Ahhhh yes…with Nanny Bloomberg’s soda ordinance as precedence the camel’s nose is under the tent and now all foods must be portion controlled by our intrepid food police. We WILL be saved from ourselves. Only in freakin’ Amerika.
    We told ya so.

  • Rita

    School lunch regulations have backfired here at my sons school. There is a steady stream of cars from school to the convenience store for candy bars, drinks, and snacks after school because the kids are hungry. Do we really think limiting drink sizes is an option? My family does not drink pop, but I have a problem with government telling me what I can and cannot purchase with my income. Another example of Big Brother out of control.

  • Mike

    Farley is a Bloomberg puppet who rubber stamps everything the Mayor wants. Bloomberg is not like everyone else. Unfortunately many of us are not rich like Bloombucks. We can’t see into his world because it doesn’t exist for us. He can’t see into our world because it does not exist for him. Never vote a billionaire into office. The Power lure is too great, Romney or Obama are also part of the 1%. Knapsack

  • Mike

    Ok, we now have the food police on full display to be followed shortly by the thought police. Where did my America go? Oh, and by the way, if your caught with a larger “portion than specified” your fine will be $10,000 and 30 days in Bloomberg’s office on a “time out”.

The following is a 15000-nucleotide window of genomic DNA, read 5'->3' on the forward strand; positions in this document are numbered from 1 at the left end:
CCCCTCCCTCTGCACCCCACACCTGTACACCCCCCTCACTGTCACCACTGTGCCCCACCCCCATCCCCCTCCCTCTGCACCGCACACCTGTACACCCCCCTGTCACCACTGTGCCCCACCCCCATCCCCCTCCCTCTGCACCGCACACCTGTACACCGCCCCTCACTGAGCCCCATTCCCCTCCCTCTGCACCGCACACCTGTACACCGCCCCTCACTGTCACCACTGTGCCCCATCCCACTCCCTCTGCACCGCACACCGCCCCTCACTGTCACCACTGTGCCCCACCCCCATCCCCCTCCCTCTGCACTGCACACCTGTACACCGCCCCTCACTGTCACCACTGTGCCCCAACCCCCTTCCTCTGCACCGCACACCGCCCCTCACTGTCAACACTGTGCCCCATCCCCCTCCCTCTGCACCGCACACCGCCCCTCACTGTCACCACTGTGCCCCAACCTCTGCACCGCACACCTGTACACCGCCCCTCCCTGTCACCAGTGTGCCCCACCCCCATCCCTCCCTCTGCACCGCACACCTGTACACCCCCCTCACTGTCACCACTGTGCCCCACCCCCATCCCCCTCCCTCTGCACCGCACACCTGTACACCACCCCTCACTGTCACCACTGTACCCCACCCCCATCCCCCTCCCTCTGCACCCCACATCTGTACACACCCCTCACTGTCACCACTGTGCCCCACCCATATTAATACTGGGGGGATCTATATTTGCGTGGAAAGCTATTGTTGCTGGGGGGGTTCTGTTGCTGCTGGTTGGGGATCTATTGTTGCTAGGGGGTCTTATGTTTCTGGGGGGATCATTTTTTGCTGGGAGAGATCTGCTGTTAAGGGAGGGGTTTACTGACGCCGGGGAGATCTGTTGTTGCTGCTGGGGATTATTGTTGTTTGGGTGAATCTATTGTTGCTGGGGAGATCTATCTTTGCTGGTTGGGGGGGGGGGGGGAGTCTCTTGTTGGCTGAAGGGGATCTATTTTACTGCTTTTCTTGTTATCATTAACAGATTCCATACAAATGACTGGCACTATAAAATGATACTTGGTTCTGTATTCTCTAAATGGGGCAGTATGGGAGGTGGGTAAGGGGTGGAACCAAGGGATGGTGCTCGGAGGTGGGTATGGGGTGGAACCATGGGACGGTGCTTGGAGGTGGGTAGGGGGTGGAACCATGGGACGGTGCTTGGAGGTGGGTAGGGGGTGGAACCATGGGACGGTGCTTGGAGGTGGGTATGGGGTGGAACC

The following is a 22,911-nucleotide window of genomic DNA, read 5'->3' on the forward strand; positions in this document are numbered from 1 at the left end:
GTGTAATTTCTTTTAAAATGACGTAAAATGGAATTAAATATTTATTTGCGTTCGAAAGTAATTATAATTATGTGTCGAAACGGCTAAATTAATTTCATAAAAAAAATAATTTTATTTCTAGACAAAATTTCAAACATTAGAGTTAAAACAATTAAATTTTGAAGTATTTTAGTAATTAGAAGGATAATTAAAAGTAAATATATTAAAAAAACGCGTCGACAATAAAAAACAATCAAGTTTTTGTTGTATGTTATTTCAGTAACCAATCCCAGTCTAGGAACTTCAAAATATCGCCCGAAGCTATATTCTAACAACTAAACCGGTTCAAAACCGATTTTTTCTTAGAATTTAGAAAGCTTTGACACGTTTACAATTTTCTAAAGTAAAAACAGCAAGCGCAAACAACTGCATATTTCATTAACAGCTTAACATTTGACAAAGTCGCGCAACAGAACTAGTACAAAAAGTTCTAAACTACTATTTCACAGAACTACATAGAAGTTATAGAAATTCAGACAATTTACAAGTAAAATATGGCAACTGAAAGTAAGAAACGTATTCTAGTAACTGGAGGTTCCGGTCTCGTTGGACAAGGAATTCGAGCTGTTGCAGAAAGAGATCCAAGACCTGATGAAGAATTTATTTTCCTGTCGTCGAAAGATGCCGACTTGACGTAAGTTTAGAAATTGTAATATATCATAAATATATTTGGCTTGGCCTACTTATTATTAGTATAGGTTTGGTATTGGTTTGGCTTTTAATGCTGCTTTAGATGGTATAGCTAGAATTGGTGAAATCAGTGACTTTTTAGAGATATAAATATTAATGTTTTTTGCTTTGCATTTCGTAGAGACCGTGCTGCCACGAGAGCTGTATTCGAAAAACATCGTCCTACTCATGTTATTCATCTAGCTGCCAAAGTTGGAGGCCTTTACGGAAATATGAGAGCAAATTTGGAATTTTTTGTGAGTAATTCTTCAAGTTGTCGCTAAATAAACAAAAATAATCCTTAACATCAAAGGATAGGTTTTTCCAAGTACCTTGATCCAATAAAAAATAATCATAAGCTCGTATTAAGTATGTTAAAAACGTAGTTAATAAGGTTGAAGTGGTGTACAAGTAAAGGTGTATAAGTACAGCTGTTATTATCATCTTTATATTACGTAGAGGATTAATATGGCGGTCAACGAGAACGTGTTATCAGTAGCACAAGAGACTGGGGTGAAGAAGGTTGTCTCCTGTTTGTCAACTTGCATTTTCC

WE are so stupid.

  • David

    So what will prevent me from ordering two 16 oz beverages?

  • Larry

    Ya that will work,…..anybody thought about the fact people who want more will simply eat addional “portion controll” servings?

  • Carlo Silvestri

    It is stupid. Education is paramount but if people want to kill themselves, I don’t think anything is going to stop them. Freedom of choice, even to do yourself ultimate harm, is paramount.

  • Matt

    Yea but the problem is people doing harm to themselves day in and day out. Health problems ensue and who pays for the healthcare, every other taxpayer. For alot of the folks who are already on public assistance(tax payer dollars)and obese and buying cheap empty calories and sodas. Even if you have a good job and pay for health insurance, your watching your rates climb each year because of the rise in health problems related to obesity in our nation.
    Is it fair to those who dont drink soda or eat excessive amounts of empty calories, and maintain an active and healthy lifestyle to continue to pay more for health insurance because of the further degradation of our owns societies self-induced health problems?
    Check out “Good Food on a Tight Budget”-EWG- Things like this need to be advertised and pushed to educate the general public, we know the perception is that healthy = expensive, that needs major attention to reverse the stigma.
    Smaller volumes of healthy food go alot further than a monster 99c bag of cheese puffs, but our eyes see volume, we need to educate people how are eyes may not be making the best decision. You may be eating an hour after that bag of puffs, versus 4 to 5 hours after a small healthy meal.

  • Greg

    What ever happened to personal responsibility? You can’t fix (regulate)stupid. This is no different than smoking. 50 years after we found out that tobacco was a leading cause of cancer people still choose to smoke. People have to die from something, just quit making everyone else pay for their medical costs.